Thursday, March 21, 2013
Wednesday, January 23, 2013
Economic actively, or the lack thereof, will make it difficult for the likes of ArcelorMittal to impose their proposed €20 increase (they tried to imposed a €40 increase in November).
Customers and service centres are very sceptical about price increases at a time of very poor demand.
The major European manufacturing countries describe demand as very weak, with little optimism from any areas.
Wednesday, July 04, 2012
Despite mill efforts to resist, prices are falling around the world according to MEPS.
Falling raw material costs, together with a flood of imports resulting from weak economic conditions in other regions of the world, have created further downward pressure on flat product prices in the US. Overall, the domestic economy is performing satisfactorily but steel demand has declined. Currently, although end-user activity has not changed, service centres are unloading their high priced inventories to make room for lower cost steel in the future. Consequently, resale values are becoming very competitive…….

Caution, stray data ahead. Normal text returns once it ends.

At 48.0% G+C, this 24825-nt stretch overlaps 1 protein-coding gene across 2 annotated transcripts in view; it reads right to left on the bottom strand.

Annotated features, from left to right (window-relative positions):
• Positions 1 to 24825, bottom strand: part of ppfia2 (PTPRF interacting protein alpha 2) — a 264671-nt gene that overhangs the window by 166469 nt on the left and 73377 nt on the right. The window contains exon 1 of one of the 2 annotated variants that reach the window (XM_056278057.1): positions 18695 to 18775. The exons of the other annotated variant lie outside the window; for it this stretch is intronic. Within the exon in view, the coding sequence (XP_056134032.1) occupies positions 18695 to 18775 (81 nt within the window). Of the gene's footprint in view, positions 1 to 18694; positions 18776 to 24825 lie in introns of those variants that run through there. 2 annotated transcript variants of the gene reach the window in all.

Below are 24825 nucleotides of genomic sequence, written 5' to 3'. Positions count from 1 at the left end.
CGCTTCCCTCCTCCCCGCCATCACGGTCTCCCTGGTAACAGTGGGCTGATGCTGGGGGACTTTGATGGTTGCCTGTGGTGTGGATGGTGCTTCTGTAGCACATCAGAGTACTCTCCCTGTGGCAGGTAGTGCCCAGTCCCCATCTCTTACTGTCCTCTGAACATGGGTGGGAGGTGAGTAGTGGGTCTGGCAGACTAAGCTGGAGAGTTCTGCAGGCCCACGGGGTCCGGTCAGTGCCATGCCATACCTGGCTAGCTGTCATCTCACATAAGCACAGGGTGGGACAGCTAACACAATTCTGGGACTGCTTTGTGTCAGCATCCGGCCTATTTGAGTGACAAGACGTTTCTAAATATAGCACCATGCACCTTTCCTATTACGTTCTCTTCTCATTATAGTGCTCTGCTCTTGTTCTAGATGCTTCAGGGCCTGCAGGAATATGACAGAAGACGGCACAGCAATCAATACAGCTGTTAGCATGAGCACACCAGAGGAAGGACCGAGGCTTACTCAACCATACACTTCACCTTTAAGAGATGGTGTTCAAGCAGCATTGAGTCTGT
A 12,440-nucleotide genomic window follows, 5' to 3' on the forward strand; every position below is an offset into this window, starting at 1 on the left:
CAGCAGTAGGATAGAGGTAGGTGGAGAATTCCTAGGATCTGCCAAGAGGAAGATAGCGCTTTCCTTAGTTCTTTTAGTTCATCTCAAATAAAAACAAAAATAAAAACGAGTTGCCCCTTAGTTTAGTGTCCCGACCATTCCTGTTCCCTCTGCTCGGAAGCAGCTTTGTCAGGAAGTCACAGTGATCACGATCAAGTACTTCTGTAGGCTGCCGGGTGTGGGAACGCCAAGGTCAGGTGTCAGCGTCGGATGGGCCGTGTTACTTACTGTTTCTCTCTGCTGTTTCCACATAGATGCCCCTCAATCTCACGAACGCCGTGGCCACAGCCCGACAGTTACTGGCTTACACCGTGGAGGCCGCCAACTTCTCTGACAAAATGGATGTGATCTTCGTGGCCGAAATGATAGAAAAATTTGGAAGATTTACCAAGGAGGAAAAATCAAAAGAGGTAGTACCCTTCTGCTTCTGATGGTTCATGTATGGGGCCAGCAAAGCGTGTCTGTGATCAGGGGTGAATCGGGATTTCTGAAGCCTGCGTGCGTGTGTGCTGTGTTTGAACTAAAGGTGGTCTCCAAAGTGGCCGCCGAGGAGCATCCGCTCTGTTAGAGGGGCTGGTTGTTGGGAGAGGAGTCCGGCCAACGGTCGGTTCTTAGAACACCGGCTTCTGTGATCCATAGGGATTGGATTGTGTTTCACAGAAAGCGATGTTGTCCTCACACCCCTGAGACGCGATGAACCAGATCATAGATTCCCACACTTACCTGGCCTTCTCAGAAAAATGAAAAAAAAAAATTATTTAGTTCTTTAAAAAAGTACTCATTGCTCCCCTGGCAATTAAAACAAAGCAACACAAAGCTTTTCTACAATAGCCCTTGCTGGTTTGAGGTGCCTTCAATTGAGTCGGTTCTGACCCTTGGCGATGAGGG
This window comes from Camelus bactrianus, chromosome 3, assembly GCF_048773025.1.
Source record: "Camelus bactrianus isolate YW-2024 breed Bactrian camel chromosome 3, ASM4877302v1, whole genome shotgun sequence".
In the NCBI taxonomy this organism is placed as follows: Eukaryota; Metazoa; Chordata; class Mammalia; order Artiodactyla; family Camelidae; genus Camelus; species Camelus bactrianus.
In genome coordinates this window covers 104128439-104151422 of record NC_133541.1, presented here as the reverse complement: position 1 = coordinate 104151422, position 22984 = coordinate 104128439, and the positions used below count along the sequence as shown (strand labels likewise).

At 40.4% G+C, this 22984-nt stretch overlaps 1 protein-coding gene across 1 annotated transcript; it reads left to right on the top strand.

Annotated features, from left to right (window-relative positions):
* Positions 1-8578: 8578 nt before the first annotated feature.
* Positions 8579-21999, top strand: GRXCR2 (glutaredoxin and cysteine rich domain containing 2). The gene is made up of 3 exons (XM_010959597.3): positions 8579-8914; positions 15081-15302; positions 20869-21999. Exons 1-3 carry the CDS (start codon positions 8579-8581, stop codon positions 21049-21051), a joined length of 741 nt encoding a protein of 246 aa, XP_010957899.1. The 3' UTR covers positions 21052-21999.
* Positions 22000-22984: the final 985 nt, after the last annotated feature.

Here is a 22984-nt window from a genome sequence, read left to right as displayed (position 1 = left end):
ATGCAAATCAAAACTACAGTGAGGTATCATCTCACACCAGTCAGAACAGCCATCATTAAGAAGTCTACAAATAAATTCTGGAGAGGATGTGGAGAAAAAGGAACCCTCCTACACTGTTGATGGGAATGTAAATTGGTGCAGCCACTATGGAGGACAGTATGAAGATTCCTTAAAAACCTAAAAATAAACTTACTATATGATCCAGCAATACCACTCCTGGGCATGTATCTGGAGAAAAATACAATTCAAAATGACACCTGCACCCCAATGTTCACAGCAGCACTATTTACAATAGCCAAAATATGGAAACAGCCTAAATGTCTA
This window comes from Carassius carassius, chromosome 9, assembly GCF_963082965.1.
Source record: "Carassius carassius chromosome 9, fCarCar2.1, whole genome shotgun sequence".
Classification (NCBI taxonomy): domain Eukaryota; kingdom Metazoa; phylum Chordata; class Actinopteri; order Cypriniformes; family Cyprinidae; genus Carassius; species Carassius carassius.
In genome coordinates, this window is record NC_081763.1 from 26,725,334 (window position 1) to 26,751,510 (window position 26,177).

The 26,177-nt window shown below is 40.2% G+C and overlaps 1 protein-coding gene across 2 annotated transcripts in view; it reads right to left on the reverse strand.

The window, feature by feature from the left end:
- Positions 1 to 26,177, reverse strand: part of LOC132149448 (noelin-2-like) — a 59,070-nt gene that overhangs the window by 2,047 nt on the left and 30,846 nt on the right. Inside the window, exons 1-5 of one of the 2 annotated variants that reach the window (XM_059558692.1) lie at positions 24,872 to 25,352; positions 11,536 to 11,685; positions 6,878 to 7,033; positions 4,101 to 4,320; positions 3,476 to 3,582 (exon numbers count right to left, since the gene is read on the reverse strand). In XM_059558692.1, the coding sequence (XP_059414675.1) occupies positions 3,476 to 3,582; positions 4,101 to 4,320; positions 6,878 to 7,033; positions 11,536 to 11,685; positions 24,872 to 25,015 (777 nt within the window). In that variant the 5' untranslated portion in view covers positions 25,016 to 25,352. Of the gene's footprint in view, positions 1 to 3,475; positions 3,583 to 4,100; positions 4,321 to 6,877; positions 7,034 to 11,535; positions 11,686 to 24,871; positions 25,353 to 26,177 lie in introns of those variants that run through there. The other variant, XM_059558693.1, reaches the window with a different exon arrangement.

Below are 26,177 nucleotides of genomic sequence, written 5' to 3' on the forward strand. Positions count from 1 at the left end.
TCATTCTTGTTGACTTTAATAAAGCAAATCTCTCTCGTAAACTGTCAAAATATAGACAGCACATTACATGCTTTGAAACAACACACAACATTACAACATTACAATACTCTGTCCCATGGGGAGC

West European buyers are reluctant to place orders in what they perceive to be a declining market. Although the mills are attempting to hold on to selling values, it is a struggle to do so. They may decide to lower their capacity utilisation rates even further in order to try to balance supply with demand. As the euro loses ground against the US dollar, third country import offers are scarce.
Read the full report here